The Diet of Augsburg (1530) told the same story. The same Philip who could write “that the Pope is Antichrist seated and ruling in the ‘temple of God’,” failed critically to defend the faith just won with difficulty. As the immediate prospect of unity presented itself, Philip conceded some truths and minimized or ignored others. Generally, he was ready to find some lowest common denominator upon which the radically different Lutheran and Roman Catholic groups might merge. At Augsburg, Melanchthon insisted that the group he represented was not opposed to Catholic doctrines but only to some abuses of practice. In response to Melanchthon’s anxious queries from Augsburg, Luther sent hasty reply, “I am wondering what you mean when you say you desire to know what and how much we may yield to the Papists. According to my opinion, too much is already conceded to them in the Apology.”33* Time and again, Luther exhorted his colleague to stand fast, to dispense with philosophical anxieties, and to herald boldly the truth of Christ. At Augsburg as at the previous Colloquies, the Catholics refused Philip’s generous concessions.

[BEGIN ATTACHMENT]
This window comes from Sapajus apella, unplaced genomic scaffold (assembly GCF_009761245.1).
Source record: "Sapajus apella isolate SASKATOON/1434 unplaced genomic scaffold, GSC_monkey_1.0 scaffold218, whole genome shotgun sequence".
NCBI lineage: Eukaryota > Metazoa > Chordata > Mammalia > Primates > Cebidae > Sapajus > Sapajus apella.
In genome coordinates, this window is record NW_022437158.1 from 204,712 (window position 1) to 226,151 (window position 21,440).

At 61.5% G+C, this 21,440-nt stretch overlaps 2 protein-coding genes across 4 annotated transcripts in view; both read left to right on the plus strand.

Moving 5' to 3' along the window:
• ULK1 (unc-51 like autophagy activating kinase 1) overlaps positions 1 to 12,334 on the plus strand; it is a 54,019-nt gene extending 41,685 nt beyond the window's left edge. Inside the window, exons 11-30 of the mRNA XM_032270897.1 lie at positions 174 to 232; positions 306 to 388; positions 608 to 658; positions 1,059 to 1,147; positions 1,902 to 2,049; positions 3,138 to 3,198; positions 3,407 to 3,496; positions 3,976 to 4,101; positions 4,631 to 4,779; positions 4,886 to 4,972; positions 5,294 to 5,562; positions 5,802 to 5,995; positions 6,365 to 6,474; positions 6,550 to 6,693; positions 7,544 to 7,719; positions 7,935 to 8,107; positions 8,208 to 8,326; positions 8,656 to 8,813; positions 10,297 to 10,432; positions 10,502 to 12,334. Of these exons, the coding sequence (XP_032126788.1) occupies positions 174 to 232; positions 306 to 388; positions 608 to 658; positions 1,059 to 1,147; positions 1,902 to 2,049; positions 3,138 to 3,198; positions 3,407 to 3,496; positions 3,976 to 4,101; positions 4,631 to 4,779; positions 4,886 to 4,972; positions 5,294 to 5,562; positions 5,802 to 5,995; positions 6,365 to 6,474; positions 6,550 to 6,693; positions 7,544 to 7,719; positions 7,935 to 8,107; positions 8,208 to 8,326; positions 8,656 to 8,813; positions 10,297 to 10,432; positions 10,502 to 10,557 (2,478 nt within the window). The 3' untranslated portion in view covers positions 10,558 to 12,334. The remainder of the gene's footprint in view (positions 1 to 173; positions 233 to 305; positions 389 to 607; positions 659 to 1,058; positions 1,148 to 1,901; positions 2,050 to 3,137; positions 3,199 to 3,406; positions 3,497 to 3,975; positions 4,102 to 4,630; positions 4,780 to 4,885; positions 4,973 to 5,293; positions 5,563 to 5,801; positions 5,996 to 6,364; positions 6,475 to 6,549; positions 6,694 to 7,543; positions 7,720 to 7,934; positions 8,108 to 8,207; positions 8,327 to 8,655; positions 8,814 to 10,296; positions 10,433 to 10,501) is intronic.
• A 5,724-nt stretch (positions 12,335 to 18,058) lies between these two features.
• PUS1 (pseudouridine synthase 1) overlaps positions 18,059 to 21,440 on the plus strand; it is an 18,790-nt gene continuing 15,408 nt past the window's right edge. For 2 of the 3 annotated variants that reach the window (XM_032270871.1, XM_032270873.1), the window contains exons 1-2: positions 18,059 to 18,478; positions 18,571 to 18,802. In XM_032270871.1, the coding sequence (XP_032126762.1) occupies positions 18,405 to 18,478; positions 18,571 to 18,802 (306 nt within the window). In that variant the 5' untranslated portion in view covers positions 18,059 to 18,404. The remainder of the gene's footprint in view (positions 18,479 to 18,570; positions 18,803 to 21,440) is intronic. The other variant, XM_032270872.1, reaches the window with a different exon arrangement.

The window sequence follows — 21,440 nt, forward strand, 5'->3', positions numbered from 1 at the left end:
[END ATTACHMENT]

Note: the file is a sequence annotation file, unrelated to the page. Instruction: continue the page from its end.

*At this same time, Luther sent a letter to Spalatine in which he went to the heart of Melanchthon’s willingness to exchange the birthright of the Reformation for the Catholic mess of pottage (external unity and carnal security): “our friend Philip Melanchthon will contrive and desire that God should work according to and within the compass of his puny notions, that he may have somewhat whereof to glory. ‘Certainly (he would say) thus and thus it ought to be done; and thus and thus would I do it.’ But this is poor stuff: ‘Thus I, Philip, would do it.’ This is mighty flat. But hear how this reads: I AM THAT I AM, this is his name, JEHOVAH; He, even He, will do it.—But I have done. Be strong in the Lord, and exhort Melanchthon from me, that he aim not to sit in God’s throne, but fight against that innate, that devilishly implanted ambition of ours, which would usurp the place of God; for that ambition will never further our cause.”